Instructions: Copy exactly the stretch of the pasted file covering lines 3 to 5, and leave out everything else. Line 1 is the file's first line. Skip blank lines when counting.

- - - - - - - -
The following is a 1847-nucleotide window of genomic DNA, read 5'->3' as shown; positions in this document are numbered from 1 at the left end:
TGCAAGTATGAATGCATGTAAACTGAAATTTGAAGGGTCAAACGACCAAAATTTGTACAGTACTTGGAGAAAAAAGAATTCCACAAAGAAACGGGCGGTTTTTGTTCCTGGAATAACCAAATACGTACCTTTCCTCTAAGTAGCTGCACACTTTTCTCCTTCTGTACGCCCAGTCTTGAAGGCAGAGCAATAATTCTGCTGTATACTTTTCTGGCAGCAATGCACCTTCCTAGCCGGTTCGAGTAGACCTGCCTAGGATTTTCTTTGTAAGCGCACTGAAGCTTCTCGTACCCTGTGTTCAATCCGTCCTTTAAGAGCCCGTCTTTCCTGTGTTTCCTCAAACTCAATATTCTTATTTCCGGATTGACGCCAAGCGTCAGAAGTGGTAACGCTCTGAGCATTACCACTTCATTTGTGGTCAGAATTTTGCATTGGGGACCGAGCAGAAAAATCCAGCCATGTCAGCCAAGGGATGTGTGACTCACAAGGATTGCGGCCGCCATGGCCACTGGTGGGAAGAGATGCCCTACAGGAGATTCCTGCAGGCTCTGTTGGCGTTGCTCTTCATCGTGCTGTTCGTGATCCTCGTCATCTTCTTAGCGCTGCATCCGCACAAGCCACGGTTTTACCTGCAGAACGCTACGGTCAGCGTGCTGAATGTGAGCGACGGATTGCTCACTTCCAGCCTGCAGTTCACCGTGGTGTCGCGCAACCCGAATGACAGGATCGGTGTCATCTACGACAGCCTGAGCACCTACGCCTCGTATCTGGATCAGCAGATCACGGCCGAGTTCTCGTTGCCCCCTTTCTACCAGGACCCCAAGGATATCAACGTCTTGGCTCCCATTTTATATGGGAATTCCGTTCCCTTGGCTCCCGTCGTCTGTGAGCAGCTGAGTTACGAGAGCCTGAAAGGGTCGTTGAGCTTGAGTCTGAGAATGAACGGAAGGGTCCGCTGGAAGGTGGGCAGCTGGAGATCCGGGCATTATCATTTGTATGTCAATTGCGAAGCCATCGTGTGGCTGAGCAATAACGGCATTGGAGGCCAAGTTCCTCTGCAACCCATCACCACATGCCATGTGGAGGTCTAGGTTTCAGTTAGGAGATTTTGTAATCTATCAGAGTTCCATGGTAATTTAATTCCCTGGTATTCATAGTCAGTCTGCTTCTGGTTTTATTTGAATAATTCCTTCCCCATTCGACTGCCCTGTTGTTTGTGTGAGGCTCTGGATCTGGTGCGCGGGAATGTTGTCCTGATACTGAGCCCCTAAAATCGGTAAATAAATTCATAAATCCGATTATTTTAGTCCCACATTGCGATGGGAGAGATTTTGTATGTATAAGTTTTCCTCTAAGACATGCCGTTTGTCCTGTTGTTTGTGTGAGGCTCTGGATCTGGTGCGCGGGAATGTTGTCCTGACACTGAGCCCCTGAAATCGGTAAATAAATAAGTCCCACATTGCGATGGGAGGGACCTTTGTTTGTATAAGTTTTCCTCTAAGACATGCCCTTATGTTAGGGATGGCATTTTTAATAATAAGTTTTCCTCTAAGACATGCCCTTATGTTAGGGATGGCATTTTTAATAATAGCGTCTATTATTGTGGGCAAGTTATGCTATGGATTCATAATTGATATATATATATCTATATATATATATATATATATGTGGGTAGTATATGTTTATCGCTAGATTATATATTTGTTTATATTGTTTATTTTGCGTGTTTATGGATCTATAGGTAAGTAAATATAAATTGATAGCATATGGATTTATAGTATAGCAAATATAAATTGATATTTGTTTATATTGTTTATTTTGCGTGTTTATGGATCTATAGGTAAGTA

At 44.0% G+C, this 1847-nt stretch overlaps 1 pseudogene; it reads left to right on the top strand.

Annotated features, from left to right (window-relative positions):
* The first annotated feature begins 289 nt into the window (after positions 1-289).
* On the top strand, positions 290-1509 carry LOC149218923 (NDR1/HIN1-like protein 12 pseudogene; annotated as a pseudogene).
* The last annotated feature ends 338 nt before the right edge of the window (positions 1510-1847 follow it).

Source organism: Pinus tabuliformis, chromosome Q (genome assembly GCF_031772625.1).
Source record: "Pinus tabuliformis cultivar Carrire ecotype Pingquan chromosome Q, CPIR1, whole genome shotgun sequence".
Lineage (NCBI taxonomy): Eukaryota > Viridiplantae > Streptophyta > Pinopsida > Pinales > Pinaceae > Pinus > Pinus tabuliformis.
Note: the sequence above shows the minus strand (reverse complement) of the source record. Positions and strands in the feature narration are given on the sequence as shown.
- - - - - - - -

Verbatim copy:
At 44.0% G+C, this 1847-nt stretch overlaps 1 pseudogene; it reads left to right on the top strand.

Annotated features, from left to right (window-relative positions):
* The first annotated feature begins 289 nt into the window (after positions 1-289).